tre on Thursday night, February 12, 1998. Four selections were performed. Two were by Wolfgang Amadeus Mozart, the overture to Don Giovanni, K. 527 and Piano Concerto No. 22 in E-flat major for piano and orchestra, K. 482. The other pieces were Theme and Variations: The Four Temperaments for piano and string orchestra by Paul Hindemith and Rounds for string orchestra by David Diamond. The piano soloist for the Hindemith and Mozart Piano Concerto was Emanuel Ax and Robert Bernhardt conducted.
The first piece, the Overture to Don Giovanni, written by Mozart in 1787, was performed by a smaller sized orchestra with some brass instruments and one set of timpani drums. It was composed in the Viennese classical style. The piece is written in an A B A’ form and is a light-hearted, easy-listening piece especially when you consider the opera it introduces.
The second piece was Theme and Variations: The Four Temperaments, written by Paul Hindemith in 1940. It called for a larger orchestra, but no brass or percussion sections. Also, the piano was the solo instrument for this piece. Hindemith has the pianist play notes all over the keyboard, and Emmanuel Ax has the virtuosity to oblige the composer. At times the strings and the piano soloist would toss the theme between themselves. The theme was very structured and not able to be hummed or sung easily. The theme is very scholarly and intellectual, very different from the piece by Diamond that had a more lyrical melody that could be hummed. This is typical of the expressionist and neoclassicist styles that Hindemith writes in. The orchestra first introduces the theme and then four variations of it are played back and forth between the piano and orchestra. Each variation of the theme conjures a different emotion. Variation I -Melancholic is sad-sounding and starts off in a slow tempo with a piano solo and then a piano/violin duet. It then increases in tempo and the strings dominate until the piano rejoins them and the movement ends in a slow tempo. Variation II-Sanguine is a rather cheerful waltz in triple meter in the piano with the string section accompanying. In Variation III-Phlegmatic, the piano again is the most important instrument even though there are some solos in the string section. Phlegmatic means sluggish or unexcited, but the tempo is at a moderately fast pace. Variation IV-Choleric, is a lively movement in which the music sounds almost agitated. The tempo slows down and then speeds up many times during the movement.
The third piece, Rounds for String Orchestra, was written by David Diamond in 1944. This piece was written in three movements for a rather large and full orchestra. In addition to having them play pizzicato, one thing Diamond had the string players do that was positively 20th century was to tap the wood of their bows on their cello or string bass. This produced a rather interesting striking sound. David Diamond composed in the neoromantic style and the melody is more sensual than that of the Hindemith piece. This piece is also in A B A’ form with the first and third movements being Allegros and the middle movement an Adagio. The movements are played right after each other with no pause. The theme that is introduced in the first movement is stated first by the violas and then repeated by the cellos and basses. This theme is then repeated the same way in the third movement. The second movement is more lyrical and being in a slower tempo, it acts as a buffer between the two fast movements.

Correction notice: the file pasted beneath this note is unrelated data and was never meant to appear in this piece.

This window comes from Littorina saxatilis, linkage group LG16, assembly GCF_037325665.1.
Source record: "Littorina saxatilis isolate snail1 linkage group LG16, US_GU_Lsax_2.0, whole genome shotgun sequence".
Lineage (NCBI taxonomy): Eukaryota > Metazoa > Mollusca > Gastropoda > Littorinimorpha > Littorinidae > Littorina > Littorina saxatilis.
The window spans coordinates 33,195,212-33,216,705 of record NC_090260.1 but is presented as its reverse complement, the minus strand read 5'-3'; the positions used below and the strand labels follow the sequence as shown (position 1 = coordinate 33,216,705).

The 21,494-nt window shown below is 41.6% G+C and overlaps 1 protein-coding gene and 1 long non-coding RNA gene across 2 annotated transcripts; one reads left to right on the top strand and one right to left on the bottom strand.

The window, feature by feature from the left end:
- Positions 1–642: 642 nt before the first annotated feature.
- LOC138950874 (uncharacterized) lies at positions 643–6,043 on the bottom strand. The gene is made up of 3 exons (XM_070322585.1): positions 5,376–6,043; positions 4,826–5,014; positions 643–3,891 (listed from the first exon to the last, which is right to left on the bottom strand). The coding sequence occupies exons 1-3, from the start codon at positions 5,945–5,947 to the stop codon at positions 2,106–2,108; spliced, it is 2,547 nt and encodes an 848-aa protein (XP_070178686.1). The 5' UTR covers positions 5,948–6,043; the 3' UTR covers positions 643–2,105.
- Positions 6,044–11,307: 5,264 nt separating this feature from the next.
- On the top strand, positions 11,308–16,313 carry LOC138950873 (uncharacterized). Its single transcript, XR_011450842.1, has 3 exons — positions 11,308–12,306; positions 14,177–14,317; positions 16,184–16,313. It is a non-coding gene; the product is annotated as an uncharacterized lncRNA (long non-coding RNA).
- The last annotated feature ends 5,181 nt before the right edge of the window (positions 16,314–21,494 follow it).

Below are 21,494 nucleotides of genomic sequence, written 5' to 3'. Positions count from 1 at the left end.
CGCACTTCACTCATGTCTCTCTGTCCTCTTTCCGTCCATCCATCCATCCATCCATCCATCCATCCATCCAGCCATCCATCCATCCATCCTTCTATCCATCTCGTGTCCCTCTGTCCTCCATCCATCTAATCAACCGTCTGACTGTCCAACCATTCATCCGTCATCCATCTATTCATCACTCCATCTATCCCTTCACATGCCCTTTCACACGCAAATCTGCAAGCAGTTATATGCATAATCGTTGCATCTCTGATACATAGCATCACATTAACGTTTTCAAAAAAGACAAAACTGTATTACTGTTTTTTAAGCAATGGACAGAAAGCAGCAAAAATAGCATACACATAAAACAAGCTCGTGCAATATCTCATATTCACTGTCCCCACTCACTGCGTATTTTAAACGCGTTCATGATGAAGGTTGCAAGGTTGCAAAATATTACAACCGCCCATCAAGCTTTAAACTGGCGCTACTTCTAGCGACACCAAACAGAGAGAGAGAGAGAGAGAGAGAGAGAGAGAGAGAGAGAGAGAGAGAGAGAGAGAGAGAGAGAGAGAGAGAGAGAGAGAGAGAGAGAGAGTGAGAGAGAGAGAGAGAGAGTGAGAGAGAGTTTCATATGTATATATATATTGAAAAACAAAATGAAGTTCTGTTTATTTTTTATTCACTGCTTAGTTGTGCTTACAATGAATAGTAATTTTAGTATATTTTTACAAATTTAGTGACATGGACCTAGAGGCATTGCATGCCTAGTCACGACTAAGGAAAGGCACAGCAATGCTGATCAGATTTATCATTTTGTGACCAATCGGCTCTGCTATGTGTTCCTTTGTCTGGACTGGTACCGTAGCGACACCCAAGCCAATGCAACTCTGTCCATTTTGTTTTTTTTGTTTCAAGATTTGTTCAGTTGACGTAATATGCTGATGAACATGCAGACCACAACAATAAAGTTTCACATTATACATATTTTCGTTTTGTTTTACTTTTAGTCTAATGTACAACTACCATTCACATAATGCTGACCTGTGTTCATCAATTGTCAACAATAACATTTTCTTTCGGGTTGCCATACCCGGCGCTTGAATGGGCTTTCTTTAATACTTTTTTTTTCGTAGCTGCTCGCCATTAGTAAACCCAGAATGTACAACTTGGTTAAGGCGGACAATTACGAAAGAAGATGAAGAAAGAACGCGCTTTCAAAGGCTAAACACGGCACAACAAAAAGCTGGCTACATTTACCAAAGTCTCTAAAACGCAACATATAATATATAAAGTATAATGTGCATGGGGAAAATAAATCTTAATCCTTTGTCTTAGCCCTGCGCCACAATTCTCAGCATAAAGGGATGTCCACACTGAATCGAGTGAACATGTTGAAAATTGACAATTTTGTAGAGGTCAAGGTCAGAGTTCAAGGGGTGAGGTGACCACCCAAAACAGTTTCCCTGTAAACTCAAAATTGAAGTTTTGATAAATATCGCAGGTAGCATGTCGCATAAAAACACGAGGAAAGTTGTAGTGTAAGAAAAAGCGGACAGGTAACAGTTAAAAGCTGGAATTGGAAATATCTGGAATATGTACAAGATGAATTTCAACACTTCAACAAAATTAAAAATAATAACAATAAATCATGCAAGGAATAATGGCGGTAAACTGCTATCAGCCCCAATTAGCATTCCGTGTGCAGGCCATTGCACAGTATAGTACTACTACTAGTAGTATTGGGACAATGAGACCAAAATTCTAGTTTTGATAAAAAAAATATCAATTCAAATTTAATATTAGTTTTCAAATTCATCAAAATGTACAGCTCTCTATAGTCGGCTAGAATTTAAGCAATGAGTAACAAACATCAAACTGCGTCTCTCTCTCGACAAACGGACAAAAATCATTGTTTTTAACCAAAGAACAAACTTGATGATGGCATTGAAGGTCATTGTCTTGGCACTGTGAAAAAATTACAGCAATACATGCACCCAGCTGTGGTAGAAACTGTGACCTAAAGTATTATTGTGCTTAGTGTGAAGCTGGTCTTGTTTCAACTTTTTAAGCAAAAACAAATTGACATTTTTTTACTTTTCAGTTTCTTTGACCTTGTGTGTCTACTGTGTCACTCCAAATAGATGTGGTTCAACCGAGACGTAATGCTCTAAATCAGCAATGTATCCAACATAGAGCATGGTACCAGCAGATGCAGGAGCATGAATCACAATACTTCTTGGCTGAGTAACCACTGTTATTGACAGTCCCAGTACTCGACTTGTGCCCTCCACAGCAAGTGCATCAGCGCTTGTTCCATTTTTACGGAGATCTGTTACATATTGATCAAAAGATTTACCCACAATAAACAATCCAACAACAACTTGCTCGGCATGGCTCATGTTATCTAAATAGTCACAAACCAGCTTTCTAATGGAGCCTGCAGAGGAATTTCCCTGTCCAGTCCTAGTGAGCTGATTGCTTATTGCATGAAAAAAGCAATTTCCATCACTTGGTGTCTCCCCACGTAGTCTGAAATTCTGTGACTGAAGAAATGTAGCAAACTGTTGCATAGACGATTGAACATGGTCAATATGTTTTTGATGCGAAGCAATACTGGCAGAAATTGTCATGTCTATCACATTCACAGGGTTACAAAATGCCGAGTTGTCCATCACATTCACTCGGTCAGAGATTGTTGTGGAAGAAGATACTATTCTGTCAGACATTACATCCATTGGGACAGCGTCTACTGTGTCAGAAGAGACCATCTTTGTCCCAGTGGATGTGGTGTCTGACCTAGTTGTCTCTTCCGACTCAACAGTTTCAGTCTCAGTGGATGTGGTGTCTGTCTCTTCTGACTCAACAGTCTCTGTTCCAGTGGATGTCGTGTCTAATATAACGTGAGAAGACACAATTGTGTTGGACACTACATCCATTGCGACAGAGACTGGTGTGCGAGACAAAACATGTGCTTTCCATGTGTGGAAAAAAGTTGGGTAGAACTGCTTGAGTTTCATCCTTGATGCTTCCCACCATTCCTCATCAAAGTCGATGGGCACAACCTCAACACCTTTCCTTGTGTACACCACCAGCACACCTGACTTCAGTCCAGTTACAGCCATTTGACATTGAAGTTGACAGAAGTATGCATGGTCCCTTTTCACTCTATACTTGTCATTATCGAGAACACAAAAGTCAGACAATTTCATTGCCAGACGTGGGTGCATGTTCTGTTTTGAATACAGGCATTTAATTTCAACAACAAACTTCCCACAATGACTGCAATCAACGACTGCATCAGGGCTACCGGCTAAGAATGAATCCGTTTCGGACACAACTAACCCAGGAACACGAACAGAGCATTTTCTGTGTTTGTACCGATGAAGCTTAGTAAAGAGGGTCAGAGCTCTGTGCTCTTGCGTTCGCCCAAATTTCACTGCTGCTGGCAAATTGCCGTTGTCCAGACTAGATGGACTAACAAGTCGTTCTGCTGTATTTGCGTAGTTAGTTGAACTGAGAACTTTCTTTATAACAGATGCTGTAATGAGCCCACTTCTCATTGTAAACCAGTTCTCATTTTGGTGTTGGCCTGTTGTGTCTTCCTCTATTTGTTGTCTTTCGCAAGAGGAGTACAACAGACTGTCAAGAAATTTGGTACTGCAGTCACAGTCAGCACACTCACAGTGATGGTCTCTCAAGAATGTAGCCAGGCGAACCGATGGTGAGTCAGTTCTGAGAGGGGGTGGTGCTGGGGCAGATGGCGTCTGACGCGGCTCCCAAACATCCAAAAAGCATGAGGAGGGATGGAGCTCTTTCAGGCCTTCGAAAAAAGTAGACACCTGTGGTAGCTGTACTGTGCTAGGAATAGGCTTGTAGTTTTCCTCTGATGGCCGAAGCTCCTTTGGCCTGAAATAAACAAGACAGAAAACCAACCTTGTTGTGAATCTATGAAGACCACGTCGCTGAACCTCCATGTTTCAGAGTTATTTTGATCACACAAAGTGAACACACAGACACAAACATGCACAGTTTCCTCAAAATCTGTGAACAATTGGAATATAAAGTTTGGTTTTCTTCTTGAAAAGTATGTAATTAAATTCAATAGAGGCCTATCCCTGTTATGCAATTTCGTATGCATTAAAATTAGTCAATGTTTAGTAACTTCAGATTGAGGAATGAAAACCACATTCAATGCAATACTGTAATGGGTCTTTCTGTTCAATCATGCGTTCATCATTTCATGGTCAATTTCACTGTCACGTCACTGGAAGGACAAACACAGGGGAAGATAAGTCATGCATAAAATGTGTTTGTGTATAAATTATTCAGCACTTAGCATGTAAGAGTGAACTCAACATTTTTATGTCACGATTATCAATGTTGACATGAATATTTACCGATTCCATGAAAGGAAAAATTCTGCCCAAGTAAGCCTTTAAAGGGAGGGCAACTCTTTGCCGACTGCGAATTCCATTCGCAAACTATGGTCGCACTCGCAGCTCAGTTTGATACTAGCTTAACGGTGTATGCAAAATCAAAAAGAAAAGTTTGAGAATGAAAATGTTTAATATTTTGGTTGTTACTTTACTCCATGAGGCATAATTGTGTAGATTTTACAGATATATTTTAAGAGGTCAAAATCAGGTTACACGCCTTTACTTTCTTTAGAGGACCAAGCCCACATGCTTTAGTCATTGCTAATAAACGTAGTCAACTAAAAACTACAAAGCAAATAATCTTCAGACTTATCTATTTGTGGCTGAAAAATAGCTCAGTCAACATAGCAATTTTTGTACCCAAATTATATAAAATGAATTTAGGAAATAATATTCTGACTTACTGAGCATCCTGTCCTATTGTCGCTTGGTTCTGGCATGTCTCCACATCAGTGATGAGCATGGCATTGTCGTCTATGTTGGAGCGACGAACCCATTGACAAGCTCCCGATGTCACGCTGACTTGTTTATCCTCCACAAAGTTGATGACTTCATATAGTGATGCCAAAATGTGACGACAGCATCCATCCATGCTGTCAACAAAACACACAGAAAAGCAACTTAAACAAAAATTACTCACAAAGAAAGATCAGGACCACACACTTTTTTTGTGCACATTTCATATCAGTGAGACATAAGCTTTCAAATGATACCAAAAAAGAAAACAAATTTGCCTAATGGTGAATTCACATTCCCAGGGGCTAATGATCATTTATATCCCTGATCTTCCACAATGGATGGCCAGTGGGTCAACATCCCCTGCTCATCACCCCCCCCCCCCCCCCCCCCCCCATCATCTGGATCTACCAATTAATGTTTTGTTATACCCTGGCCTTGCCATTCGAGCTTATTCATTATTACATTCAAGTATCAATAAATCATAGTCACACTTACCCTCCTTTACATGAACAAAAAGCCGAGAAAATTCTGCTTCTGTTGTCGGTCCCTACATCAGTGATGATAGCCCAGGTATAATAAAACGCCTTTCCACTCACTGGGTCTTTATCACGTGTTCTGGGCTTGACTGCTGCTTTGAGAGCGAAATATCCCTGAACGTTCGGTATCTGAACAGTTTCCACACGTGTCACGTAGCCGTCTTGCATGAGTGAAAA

The fourth selection was another Mozart piece, his Piano Concerto No. 22 in E-flat major for Piano and Orchestra, K. 482, written in 1785. The concerto had three movements and called for a moderate sized orchestra with only one set of timpani for percussion used only in the first and third movements plus, obviously, a solo piano again played by Mr. Ax. The piece is in an A B A’ form. The first movement, an Allegro, is in quadruple meter and in the major key, E-flat. The second movement is an Andante in triple meter in the minor key, C minor. The final movement is a Rondo Allegro also in the major key but in triple meter.
All around the concert was an enjoyable experience. I think my favorite piece was the Overture to Don Giovanni. The melody of the Diamond piece was certainly much more lyrical than that of any of the other pieces. The Hindemith piece had a difficult theme to follow; that was the type of piece that would become more enjoyable to me the more I listened to it. I also enjoyed the Mozart piano concerto, especially since it is in the classical style that I am partial to. All in all, it was an enjoyable evening at the RPO, and with the cheap seats that are available, I would definitely consider going back to another concert, and probably on a weekday night when it is not very crowded and parking is very available!